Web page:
National Park Trust purchased 0.6-acres in historic Brightwood, a neighborhood of Washington, DC, in the Fort Stevens section of the park in 2003. The lot was approved for a 13-townhouse development and would have changed the character of the community. The property was undeveloped and remained a green space. It was also associated with fortifications and was occupied by Union troops.

The battle there in July 1864 stopped a threat to the Nation’s capital by Confederate forces led by General Jubal Early. He advanced on Washington after being delayed by Union troops at what was the Battle of Monocacy. A wounded cavalryman, Major William Fry, gathered almost 500 cavalrymen that were well enough to ride from hospitals in the city. They advanced to Rockville, MD where they skirmished with Early’s cavalry and gathered information on troop movements. 

The information relayed to Washington allowed the Union commander to anticipate the path of Confederate advance and move troops to meet the threats. Mexican War Veterans (1846-1848) and clerks from the War Department were recruited. Those actions further delayed Confederates long enough for the reinforcements sent to Washington by General Ulysses S. Grant to arrive, and avert an invasion of the city.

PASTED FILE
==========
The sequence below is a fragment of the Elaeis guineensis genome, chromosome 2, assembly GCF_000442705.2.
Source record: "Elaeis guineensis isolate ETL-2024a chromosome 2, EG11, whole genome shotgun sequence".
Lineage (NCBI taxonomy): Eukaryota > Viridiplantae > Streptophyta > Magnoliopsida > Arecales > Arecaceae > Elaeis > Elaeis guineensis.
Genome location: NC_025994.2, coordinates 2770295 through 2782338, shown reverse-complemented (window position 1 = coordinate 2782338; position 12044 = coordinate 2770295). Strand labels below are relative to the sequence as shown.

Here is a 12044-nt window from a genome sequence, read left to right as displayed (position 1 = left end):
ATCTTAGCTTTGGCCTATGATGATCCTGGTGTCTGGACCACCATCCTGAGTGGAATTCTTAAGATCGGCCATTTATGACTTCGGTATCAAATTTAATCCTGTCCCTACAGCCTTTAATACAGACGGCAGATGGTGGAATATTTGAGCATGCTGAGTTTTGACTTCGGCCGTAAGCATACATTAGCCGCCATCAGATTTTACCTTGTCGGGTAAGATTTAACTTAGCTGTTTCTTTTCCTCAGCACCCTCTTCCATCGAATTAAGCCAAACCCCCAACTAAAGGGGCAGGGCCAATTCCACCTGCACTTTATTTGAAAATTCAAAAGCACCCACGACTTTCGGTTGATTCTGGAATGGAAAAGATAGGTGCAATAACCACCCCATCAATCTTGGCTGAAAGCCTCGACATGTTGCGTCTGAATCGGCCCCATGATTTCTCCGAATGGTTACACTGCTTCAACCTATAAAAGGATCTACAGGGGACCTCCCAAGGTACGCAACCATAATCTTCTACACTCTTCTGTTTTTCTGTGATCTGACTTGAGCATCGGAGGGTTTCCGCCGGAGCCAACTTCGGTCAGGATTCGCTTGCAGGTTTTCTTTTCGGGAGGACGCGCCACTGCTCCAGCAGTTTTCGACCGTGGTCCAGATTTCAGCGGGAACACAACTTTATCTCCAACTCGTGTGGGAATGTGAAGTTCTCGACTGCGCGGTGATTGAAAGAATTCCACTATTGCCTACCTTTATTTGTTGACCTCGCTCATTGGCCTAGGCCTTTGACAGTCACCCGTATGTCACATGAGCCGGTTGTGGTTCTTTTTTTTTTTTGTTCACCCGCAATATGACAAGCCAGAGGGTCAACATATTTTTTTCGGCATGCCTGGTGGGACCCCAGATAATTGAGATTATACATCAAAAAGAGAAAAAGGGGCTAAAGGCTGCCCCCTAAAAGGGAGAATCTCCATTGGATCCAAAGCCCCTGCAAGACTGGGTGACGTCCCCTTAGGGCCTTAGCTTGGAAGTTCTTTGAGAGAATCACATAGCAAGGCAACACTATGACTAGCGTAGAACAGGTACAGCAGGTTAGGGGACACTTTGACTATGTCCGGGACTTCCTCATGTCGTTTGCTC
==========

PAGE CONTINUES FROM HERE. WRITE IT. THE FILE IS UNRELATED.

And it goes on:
President Lincoln went to see the battle at Fort Stevens on July 12, 1864. He stood on the battlements to watch and became the only president in history to come under fire when Confederate troops shot at him. Fortunately, a Union officer brought him down out of harm’s way.

Project Details:

Project Years: 2004

Parcel Size: 0.6 acres  

Project Cost: $135,064

Long Term Significance of the Acquisition:
  • A site contributing to the history of the Civil War is permanently preserved.
  • Any archeological resources will remain undisturbed
Value to the Park and Public:
  • Additional green space in an urban area is preserved
  • Development and accompanying effects on the neighborhood are prevented
Map of project area
Map of project area